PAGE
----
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CHRISTOPHER TAYLOR'S BOOKS

Friday, June 27, 2014

THE CASE FOR FATHERHOOD

"Bit by bit, I've realized that's when I need them;
That's when I need my father's eyes.
-Eric Clapton, "My Father's Eyes"

My father died quite young, back in 1988 at the age of 51.  I was pretty young back then too, barely 22 and a lot of growing to do in my life.  But his imprint and the things I learned from him were very foundational and still have a major impact on how I view the world and what I do.  In those short 22 years I learned so much about life, what it means to be a man, and how to behave that I cannot imagine what it would have been like to hot have my father in my life from the very beginning.
But many children experience just that.  And while I suspect deep down everyone knows better, society seems to want to act as if kids without dads are not really any worse off - and according to some radicals - are probably even better off.
Recently Anthony Daniels spoke (pdf) about fatherhood and the family in England, and his words resonate with far too many American families as well:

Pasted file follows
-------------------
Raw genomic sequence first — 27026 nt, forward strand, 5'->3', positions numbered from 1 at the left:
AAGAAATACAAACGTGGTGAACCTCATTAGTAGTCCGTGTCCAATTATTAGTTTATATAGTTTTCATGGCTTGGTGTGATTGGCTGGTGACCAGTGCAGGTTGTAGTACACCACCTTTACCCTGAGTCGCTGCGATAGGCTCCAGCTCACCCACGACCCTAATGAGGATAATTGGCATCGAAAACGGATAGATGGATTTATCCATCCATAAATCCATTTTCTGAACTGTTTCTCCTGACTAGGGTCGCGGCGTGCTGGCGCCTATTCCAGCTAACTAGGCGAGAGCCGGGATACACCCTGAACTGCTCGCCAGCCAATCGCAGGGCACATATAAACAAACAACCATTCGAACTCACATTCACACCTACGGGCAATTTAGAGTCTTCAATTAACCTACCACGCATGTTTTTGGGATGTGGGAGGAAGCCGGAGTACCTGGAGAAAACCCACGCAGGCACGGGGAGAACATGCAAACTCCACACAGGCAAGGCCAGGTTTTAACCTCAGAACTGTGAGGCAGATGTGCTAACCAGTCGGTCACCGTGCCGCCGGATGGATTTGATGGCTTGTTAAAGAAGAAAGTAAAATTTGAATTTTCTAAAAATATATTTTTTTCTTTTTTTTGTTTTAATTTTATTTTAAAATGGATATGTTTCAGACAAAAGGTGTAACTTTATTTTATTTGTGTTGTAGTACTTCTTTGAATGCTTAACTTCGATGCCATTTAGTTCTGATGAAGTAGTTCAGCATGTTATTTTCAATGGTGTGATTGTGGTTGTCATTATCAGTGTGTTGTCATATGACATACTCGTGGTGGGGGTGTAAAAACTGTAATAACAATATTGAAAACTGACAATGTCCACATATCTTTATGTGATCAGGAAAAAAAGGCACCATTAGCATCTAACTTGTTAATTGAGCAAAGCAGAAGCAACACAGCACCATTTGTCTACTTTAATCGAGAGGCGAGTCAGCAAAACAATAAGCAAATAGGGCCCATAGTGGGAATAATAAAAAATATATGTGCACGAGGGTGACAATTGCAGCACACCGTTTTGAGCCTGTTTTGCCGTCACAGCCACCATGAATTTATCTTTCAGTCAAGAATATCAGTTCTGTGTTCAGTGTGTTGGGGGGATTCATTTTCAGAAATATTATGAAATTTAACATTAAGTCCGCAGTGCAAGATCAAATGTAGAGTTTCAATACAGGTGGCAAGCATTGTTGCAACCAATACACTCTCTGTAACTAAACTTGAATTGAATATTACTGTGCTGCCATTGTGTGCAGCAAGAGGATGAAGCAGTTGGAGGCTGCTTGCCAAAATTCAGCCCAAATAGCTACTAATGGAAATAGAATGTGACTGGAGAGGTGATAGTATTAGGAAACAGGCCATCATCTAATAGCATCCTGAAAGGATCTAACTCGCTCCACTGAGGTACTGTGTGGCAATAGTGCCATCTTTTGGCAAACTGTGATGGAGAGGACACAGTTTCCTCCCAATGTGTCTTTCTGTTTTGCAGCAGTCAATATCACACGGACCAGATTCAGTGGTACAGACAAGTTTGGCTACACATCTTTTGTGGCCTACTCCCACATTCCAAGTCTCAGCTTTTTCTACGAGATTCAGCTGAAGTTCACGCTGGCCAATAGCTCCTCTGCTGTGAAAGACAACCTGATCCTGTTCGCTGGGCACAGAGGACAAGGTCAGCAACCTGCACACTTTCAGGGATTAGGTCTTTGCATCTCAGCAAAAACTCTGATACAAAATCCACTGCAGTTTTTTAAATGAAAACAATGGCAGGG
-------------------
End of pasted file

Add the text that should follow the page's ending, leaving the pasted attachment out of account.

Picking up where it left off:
Certainly the notions of dependence and independence have changed. I remember a population that was terrified of falling into dependence on the state, because such dependence, apart from being unpleasant in itself, signified personal failure and humiliation. But there has been an astonishing gestalt switch in my lifetime. Independence has now come to mean independence of the people to whom one is related and dependence on the state.

Mothers would say to me that they were pleased to be independent, by which they meant independent of the fathers of their children — usually more than one — who in general were violent swine. Of course, the mothers knew them to be violent swine before they had children by them, but the question of whether a man would be a suitable father is no longer a question because there are no fathers: At best, though often also at worst, there are only stepfathers. The state would provide. In the new dispensation the state, as well as television, is father to the child.